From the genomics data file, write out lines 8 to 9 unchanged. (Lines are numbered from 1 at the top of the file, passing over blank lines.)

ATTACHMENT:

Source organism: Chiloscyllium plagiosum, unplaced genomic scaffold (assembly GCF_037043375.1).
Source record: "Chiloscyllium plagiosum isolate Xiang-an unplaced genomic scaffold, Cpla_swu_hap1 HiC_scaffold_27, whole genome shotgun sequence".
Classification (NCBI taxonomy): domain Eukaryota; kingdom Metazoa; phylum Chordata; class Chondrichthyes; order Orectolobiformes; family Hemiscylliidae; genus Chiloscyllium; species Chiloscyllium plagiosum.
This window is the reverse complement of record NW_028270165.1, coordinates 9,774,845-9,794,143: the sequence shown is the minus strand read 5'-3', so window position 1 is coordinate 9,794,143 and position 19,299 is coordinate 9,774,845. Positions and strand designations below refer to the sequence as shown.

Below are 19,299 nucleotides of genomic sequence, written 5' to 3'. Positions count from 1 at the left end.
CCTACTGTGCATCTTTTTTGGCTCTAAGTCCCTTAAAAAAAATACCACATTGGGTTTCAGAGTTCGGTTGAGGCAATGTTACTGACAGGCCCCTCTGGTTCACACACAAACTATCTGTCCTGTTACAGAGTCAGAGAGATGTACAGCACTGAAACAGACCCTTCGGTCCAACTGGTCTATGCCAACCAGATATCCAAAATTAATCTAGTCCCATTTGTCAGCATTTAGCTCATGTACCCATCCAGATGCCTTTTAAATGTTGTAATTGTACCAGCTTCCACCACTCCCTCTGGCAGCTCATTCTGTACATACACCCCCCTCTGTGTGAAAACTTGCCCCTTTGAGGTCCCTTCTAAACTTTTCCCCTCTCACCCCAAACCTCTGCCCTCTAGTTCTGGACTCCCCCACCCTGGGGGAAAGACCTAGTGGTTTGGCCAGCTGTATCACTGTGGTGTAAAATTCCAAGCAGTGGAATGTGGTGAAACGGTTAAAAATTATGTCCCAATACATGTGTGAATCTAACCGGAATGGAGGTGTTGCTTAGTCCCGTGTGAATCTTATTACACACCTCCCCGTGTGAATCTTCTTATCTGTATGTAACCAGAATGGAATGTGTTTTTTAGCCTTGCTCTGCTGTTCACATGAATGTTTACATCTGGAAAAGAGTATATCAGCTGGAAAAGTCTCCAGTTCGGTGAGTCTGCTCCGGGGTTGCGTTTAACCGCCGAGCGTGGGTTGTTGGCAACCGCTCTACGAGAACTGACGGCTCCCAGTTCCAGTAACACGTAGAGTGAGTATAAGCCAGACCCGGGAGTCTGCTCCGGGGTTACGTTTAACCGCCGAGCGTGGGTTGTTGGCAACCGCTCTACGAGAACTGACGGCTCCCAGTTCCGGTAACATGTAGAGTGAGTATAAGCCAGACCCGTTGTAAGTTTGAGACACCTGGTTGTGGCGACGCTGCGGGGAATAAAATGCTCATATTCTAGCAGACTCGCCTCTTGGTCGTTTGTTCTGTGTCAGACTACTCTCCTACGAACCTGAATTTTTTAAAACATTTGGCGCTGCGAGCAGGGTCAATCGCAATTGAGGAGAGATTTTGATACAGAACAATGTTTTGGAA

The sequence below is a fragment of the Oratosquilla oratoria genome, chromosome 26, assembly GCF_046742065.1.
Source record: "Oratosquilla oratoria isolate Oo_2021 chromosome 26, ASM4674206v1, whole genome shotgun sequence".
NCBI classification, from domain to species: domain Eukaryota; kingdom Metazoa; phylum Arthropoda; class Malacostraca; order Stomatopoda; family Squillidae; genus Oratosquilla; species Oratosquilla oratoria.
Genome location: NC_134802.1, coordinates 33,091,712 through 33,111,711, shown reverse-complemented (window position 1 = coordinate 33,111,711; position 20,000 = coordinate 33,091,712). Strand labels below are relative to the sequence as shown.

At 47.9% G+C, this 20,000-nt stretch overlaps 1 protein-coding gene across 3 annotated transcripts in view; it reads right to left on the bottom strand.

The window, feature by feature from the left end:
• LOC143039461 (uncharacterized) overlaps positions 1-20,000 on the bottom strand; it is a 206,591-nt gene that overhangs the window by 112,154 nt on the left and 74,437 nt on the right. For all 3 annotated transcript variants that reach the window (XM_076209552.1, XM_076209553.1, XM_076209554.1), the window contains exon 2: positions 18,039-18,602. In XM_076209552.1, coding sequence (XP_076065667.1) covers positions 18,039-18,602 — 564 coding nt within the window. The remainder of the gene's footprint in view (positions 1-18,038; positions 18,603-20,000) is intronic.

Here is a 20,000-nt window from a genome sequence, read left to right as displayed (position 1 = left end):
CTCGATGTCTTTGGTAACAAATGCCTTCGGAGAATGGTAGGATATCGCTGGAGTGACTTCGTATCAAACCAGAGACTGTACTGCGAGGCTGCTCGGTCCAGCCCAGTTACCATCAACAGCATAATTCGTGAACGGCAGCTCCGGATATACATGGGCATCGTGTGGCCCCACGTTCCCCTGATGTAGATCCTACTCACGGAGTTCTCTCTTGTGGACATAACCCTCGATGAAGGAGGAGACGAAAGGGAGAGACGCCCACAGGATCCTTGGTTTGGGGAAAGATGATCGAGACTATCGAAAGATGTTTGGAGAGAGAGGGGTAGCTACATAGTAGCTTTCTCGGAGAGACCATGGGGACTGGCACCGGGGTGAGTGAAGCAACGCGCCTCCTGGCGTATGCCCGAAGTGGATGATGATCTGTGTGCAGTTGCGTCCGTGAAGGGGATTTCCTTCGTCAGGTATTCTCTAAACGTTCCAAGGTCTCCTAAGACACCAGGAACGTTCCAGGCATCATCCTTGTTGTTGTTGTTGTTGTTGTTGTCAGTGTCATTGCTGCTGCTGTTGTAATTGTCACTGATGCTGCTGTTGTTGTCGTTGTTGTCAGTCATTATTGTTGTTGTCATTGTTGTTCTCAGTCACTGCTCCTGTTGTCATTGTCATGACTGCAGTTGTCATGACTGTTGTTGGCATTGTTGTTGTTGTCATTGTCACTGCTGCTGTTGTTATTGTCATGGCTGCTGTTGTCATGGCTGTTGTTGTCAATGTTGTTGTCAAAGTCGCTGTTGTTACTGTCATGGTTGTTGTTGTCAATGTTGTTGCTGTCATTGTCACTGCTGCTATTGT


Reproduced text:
Source record: "Oratosquilla oratoria isolate Oo_2021 chromosome 26, ASM4674206v1, whole genome shotgun sequence".
NCBI classification, from domain to species: domain Eukaryota; kingdom Metazoa; phylum Arthropoda; class Malacostraca; order Stomatopoda; family Squillidae; genus Oratosquilla; species Oratosquilla oratoria.